Monday, 13 July 2009
Can Anyone Save Publishers from Themselves?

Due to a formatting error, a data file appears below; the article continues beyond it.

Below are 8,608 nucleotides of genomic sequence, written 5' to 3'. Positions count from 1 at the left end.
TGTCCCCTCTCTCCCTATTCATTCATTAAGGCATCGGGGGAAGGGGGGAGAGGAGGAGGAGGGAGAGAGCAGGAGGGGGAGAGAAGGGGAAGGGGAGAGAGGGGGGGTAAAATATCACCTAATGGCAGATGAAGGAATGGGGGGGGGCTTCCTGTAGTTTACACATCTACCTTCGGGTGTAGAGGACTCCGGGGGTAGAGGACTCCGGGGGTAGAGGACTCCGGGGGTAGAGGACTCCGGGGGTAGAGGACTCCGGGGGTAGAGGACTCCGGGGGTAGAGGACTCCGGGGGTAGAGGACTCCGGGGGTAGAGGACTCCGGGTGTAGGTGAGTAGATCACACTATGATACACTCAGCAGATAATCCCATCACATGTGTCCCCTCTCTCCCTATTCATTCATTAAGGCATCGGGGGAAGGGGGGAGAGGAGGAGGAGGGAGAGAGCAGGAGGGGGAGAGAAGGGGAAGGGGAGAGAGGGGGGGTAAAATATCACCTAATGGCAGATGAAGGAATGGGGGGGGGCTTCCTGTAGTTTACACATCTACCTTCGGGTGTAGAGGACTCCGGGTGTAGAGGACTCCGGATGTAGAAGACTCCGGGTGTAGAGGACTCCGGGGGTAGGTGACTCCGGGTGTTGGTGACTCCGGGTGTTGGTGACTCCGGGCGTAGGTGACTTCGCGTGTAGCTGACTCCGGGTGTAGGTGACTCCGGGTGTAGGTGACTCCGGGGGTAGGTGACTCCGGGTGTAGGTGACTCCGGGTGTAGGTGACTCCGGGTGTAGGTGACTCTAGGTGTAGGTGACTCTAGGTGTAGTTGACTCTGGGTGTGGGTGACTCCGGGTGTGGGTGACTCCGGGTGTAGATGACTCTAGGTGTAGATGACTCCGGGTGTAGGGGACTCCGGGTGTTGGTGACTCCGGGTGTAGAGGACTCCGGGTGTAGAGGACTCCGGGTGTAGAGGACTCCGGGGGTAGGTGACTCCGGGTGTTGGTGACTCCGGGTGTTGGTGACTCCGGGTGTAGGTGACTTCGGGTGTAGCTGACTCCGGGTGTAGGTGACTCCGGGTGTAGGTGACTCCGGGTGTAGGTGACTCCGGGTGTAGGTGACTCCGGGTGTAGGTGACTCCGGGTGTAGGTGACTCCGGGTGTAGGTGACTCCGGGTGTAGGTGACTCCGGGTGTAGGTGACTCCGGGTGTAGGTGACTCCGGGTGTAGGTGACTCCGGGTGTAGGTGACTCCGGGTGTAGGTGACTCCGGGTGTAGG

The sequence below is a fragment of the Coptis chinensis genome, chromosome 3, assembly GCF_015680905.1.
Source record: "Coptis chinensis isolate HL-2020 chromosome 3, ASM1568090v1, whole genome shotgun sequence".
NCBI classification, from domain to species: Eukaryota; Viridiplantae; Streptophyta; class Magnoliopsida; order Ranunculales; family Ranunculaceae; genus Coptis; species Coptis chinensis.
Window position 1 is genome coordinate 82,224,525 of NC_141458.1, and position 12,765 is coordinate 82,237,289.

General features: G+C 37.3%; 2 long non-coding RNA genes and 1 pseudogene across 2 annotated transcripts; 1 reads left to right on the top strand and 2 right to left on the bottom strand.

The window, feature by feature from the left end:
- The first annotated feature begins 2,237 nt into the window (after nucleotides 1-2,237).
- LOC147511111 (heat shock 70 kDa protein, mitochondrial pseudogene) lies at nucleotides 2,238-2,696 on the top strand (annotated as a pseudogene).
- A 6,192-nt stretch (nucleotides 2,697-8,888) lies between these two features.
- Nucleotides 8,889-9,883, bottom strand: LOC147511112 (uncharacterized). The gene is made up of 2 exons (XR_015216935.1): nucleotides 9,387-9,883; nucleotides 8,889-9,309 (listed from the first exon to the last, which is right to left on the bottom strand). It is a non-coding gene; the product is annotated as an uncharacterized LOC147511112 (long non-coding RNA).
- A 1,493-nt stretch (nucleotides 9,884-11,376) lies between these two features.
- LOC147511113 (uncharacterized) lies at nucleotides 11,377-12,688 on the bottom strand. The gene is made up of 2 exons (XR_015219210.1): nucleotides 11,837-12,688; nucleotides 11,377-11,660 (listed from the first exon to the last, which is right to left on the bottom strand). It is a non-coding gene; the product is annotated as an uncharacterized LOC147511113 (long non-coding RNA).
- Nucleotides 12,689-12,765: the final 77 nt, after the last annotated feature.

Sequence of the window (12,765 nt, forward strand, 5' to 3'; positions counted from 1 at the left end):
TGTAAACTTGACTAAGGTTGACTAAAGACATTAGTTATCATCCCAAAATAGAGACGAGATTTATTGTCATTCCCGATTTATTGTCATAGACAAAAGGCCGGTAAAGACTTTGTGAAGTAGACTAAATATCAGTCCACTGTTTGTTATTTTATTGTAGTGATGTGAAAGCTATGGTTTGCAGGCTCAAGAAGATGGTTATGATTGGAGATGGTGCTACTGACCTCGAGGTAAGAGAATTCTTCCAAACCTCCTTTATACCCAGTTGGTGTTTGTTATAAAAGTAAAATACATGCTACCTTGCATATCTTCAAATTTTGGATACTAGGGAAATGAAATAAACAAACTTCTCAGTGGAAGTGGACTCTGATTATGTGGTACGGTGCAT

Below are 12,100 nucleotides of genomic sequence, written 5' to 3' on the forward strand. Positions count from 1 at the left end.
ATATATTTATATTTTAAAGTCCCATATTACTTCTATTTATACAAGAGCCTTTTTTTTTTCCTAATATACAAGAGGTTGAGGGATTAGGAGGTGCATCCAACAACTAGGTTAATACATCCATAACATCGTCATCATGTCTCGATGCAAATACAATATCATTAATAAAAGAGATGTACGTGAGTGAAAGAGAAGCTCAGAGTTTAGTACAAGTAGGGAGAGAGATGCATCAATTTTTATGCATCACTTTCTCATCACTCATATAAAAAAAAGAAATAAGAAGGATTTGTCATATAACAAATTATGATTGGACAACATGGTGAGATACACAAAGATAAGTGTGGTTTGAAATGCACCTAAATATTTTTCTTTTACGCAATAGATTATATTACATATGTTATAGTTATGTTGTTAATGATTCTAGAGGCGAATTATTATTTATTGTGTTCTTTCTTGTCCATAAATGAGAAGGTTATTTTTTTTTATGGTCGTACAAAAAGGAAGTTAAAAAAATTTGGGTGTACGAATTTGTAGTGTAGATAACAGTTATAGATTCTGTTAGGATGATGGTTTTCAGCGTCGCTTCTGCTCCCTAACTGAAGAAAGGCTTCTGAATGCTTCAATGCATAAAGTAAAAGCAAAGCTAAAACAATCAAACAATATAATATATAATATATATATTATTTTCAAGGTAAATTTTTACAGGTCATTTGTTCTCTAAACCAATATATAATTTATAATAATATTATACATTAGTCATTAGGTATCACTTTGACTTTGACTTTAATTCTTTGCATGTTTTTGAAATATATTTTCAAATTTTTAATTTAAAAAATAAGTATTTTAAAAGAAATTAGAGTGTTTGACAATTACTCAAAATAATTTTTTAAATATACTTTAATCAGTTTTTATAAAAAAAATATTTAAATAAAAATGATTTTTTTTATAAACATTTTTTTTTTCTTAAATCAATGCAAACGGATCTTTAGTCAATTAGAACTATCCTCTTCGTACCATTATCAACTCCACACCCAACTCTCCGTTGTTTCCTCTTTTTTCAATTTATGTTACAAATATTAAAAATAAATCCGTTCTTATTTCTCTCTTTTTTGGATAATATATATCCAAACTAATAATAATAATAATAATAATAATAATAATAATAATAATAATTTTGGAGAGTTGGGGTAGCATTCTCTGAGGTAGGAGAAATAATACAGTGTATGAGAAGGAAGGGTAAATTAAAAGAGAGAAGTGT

Contemplating (above) the fresh honeysuckle in my Radnorshire garden I try to hold on to some sanity in a world where publishing seems intent on a course of wild self-destruction. In today's Independent a two-page spread with a silly heading: "Two Weeks to Save Britain's Book Trade" attempts to say what is wrong with the business [meaning: the big hitters like Coetzee will all be published in our equivalent of the French rentrée littéraire in September in a two week period hoping to stem the losses so far this year being incurred by publishers]. Conventional wisdom says that publishing always rides the recession but this time it isn't happening and sales have slumped. Publishers are sacking their staff, advances are crashing down and things, as this blog has been saying for some time, are looking very grim indeed. Even Richard and Judy seem to have retired from the fray. In this article, however, one ray of light shines out. Someone actually enunciates a simple but incontrovertible truth about how we got into the mess that is contemporary British publishing. Step forward Jonny Geller, managing director of the books division of the Curtis Brown literary agency who tells it like it is: "Publishing has become quite reactive. It is sales-led. We need publishers to start taking risks again." He is saying that publishers should become publishers again. Give that man a gong.